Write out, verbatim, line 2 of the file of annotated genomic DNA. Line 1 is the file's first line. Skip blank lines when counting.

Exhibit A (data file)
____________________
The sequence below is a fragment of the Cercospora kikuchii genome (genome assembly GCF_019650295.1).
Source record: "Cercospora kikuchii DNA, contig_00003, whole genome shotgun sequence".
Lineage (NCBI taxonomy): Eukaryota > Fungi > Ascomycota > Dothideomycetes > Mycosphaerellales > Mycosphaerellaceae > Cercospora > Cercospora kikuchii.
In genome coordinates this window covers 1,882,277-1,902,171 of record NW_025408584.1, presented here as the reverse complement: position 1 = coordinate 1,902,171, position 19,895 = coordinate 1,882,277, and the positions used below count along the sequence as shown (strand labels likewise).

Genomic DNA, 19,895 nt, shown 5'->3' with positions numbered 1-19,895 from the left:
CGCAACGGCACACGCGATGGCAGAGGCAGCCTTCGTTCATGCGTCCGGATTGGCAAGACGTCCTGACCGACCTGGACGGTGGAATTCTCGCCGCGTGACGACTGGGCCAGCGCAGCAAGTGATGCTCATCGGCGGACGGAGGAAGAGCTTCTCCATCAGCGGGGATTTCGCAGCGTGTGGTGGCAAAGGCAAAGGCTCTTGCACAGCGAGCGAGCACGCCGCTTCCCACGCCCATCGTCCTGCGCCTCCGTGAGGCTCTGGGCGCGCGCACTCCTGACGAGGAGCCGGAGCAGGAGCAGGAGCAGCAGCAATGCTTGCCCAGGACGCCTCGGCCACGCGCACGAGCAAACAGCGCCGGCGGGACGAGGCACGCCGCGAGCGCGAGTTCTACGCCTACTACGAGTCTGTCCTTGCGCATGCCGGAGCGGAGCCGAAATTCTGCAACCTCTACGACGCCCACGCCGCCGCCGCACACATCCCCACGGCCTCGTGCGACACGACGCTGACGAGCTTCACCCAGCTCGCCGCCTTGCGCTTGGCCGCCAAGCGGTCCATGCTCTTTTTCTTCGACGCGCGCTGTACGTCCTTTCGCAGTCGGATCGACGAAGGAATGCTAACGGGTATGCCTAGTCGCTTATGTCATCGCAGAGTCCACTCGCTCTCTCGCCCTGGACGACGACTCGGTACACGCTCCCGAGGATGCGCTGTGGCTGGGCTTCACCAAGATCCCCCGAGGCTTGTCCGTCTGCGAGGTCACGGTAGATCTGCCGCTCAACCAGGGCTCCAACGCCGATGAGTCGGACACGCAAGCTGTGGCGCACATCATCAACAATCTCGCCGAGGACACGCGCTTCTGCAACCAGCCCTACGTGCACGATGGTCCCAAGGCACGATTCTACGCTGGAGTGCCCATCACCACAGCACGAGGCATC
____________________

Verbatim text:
Source record: "Cercospora kikuchii DNA, contig_00003, whole genome shotgun sequence".